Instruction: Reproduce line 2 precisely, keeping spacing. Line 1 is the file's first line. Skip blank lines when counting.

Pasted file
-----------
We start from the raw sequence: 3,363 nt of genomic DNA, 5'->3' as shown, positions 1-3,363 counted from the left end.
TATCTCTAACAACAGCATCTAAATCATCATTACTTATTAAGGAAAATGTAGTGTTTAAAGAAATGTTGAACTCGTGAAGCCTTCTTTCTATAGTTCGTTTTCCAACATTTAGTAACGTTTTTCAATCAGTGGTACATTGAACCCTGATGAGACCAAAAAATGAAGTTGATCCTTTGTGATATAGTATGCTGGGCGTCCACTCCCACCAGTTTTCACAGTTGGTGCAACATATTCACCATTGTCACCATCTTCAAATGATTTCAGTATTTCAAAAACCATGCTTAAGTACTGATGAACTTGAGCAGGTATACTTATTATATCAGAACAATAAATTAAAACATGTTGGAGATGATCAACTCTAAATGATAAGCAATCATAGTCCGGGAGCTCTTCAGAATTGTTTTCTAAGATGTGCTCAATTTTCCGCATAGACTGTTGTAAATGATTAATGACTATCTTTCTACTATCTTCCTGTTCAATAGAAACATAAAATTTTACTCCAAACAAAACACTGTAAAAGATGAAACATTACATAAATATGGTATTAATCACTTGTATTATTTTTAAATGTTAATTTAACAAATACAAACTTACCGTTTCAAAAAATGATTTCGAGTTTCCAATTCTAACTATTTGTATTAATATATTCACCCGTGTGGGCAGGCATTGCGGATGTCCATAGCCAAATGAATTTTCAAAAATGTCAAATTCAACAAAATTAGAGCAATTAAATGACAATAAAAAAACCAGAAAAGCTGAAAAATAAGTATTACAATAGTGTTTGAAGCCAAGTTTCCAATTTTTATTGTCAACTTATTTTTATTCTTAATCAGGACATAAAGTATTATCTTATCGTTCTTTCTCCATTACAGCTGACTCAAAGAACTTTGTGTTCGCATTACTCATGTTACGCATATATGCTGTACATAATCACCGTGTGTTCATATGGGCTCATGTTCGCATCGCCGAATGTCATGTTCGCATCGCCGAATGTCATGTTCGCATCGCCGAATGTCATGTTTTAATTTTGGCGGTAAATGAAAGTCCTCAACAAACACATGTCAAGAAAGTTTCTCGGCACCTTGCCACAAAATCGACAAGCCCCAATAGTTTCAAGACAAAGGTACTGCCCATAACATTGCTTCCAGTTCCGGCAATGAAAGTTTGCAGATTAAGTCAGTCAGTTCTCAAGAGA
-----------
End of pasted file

TATCTCTAACAACAGCATCTAAATCATCATTACTTATTAAGGAAAATGTAGTGTTTAAAGAAATGTTGAACTCGTGAAGCCTTCTTTCTATAGTTCGTTTTCCAACATTTAGTAACGTTTTTCAATCAGTGGTACATTGAACCCTGATGAGACCAAAAAATGAAGTTGATCCTTTGTGATATAGTATGCTGGGCGTCCACTCCCACCAGTTTTCACAGTTGGTGCAACATATTCACCATTGTCACCATCTTCAAATGATTTCAGTATTTCAAAAACCATGCTTAAGTACTGATGAACTTGAGCAGGTATACTTATTATATCAGAACAATAAATTAAAACATGTTGGAGATGATCAACTCTAAATGATAAGCAATCATAGTCCGGGAGCTCTTCAGAATTGTTTTCTAAGATGTGCTCAATTTTCCGCATAGACTGTTGTAAATGATTAATGACTATCTTTCTACTATCTTCCTGTTCAATAGAAACATAAAATTTTACTCCAAACAAAACACTGTAAAAGATGAAACATTACATAAATATGGTATTAATCACTTGTATTATTTTTAAATGTTAATTTAACAAATACAAACTTACCGTTTCAAAAAATGATTTCGAGTTTCCAATTCTAACTATTTGTATTAATATATTCACCCGTGTGGGCAGGCATTGCGGATGTCCATAGCCAAATGAATTTTCAAAAATGTCAAATTCAACAAAATTAGAGCAATTAAATGACAATAAAAAAACCAGAAAAGCTGAAAAATAAGTATTACAATAGTGTTTGAAGCCAAGTTTCCAATTTTTATTGTCAACTTATTTTTATTCTTAATCAGGACATAAAGTATTATCTTATCGTTCTTTCTCCATTACAGCTGACTCAAAGAACTTTGTGTTCGCATTACTCATGTTACGCATATATGCTGTACATAATCACCGTGTGTTCATATGGGCTCATGTTCGCATCGCCGAATGTCATGTTCGCATCGCCGAATGTCATGTTCGCATCGCCGAATGTCATGTTTTAATTTTGGCGGTAAATGAAAGTCCTCAACAAACACATGTCAAGAAAGTTTCTCGGCACCTTGCCACAAAATCGACAAGCCCCAATAGTTTCAAGACAAAGGTACTGCCCATAACATTGCTTCCAGTTCCGGCAATGAAAGTTTGCAGATTAAGTCAGTCAGTTCTCAAGAGA